It seemed destined that every few years I’d post a blog on UC’s site about how the United States’ infrastructure budgets and plans ignore the nation’s extremely important international shipping operations.
Whatchoo talkin’ ’bout, Willis?
Oh, if only you had lived to see it, Gary Coleman.
At the beginning of this month, President Obama signed a 305 billion dollar bipartisan surface transportation bill into law.
I don’t want to wave a banner, jump up and down, and cheer; however, international shipping is finally getting attention (and funding) in an infrastructure bill.
The bill has been called the Fixing America’s Surface Transportation (FAST) Act.
Joseph Kane and Adie Tomer summarize the bill’s freight programs in an article published on EIN News Desk:
Until now, the country has operated without a coordinated freight strategy or investment program, limiting domestic and global economic competitiveness. The FAST Act addresses this shortcoming by initiating multiple freight programs:
First… it creates a new $4.5 billion competitive grant program, prioritizing “nationally significant freight and highway projects” in urban and rural areas across the country. The program not only awards grants to a wide variety of applicants, such as metropolitan planning organizations, port authorities, and other multi-state entities, but also covers an expansive number of eligible projects beyond highways, including those connected to major intermodal and port-related facilities.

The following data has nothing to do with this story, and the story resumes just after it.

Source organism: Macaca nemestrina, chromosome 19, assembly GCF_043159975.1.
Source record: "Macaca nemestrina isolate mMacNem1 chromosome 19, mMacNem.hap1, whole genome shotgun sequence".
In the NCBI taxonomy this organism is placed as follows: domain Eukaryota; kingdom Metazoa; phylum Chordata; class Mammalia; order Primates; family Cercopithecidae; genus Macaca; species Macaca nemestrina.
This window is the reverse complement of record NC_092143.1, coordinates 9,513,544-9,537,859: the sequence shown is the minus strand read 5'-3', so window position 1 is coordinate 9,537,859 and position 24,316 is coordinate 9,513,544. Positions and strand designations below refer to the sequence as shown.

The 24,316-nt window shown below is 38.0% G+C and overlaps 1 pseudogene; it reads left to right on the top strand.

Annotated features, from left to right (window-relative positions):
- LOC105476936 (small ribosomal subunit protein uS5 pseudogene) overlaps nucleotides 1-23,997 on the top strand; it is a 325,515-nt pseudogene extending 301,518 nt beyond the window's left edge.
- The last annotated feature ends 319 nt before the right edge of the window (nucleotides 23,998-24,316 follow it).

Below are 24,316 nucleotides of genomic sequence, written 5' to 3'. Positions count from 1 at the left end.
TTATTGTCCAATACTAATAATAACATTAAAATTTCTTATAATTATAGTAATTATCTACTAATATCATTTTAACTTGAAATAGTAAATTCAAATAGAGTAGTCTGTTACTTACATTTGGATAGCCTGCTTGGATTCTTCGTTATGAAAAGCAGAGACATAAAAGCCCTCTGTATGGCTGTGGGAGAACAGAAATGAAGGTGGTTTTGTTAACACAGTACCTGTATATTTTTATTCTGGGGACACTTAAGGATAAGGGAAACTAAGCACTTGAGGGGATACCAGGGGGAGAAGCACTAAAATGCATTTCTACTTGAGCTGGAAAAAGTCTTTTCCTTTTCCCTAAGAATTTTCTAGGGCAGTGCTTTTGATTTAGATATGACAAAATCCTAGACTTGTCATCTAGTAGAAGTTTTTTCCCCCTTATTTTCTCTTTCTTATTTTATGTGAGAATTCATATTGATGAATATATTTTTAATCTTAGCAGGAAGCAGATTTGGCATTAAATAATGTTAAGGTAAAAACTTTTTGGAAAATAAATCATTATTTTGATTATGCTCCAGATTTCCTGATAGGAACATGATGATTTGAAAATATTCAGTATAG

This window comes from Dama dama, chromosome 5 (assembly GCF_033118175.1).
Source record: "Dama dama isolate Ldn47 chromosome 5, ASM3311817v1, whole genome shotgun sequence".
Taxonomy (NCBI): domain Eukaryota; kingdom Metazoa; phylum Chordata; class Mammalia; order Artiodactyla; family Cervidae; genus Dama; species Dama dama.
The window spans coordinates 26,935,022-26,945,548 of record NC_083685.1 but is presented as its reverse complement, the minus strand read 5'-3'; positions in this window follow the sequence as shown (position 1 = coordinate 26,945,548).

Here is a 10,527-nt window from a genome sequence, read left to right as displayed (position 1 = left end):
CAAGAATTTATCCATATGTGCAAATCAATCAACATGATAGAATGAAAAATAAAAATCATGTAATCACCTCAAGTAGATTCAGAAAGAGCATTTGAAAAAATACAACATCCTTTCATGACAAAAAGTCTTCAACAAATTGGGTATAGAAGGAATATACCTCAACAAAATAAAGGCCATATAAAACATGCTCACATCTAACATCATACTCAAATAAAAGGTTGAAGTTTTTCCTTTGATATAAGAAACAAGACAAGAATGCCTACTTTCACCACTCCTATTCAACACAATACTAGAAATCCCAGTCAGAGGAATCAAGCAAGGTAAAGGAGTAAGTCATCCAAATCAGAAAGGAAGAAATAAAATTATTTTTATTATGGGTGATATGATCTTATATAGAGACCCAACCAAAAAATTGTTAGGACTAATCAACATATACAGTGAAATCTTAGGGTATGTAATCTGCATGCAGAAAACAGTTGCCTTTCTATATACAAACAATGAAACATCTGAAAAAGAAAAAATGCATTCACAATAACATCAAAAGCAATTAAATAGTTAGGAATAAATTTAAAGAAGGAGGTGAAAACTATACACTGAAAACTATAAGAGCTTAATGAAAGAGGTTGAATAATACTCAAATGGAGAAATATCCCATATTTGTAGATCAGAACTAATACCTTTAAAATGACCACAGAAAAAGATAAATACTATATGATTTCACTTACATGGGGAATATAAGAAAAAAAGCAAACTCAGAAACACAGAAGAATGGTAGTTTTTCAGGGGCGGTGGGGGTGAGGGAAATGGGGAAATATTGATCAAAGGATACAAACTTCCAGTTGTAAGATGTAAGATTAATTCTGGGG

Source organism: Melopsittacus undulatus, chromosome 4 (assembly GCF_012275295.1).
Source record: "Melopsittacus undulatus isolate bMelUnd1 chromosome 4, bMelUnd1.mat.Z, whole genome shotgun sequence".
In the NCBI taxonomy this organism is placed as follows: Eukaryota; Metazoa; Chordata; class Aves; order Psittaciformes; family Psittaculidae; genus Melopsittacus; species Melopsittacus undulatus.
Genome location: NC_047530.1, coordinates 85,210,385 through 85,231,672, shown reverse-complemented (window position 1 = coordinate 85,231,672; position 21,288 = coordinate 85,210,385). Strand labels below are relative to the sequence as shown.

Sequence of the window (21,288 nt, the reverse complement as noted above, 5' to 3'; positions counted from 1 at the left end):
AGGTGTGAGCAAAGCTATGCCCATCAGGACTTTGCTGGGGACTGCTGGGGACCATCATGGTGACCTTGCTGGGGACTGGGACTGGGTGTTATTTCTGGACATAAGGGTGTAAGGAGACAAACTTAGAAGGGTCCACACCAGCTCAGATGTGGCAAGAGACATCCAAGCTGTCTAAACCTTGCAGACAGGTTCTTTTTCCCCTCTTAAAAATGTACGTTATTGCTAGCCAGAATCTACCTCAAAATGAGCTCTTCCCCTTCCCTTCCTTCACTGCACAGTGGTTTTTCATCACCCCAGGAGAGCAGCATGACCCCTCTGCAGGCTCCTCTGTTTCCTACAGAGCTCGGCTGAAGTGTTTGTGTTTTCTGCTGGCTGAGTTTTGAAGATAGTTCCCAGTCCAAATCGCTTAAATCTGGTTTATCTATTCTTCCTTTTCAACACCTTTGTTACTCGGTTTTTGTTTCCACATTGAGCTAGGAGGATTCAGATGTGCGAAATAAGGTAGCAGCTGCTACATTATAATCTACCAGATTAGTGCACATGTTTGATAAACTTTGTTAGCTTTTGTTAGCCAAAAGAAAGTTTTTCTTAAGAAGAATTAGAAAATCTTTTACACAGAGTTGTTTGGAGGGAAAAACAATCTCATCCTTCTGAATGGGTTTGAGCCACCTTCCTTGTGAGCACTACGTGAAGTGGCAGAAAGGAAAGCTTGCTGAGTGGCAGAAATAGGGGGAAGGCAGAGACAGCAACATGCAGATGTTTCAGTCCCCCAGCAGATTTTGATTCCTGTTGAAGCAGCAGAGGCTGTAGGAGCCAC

Second, it launches a new $6.3 billion freight formula program, aiming to target investments on a newly-designated “National Highway Freight Network” in addition to other critical urban and rural freight corridors….
Third, it requires the federal government and states to continually update their strategic planning process. The FAST Act continues the development of a national freight strategic plan, building on the impressive draft the U.S. Department of Transportation released this year. In particular, its need to highlight national investment needs in specific places could help guide the aforementioned grants. This kind of fiscally-constrained planning and the related advisory committees should lead to better coordination between freight investment and statewide industrial development.
Finally, it begins to sketch out a new multimodal freight policy, strategic plan, and network
These combined efforts will better integrate the country’s transportation needs across all freight modes and facilities. In particular, identifying the country’s major freight gateways and bottlenecks will better position the nation’s trading economy by targeting investments with the greatest returns.
It’s not exactly a bill to launch an organized a nationwide short sea shipping project, but perhaps this step in the right direction will be enough to bring a smile to Tony Munoz’s face.
We’ll have to wait and see what Munoz’s response is, but you don’t have to wait to share yours. What do you think of the FAST Act? Share your opinion in the comments sections below.
Source: UC Blog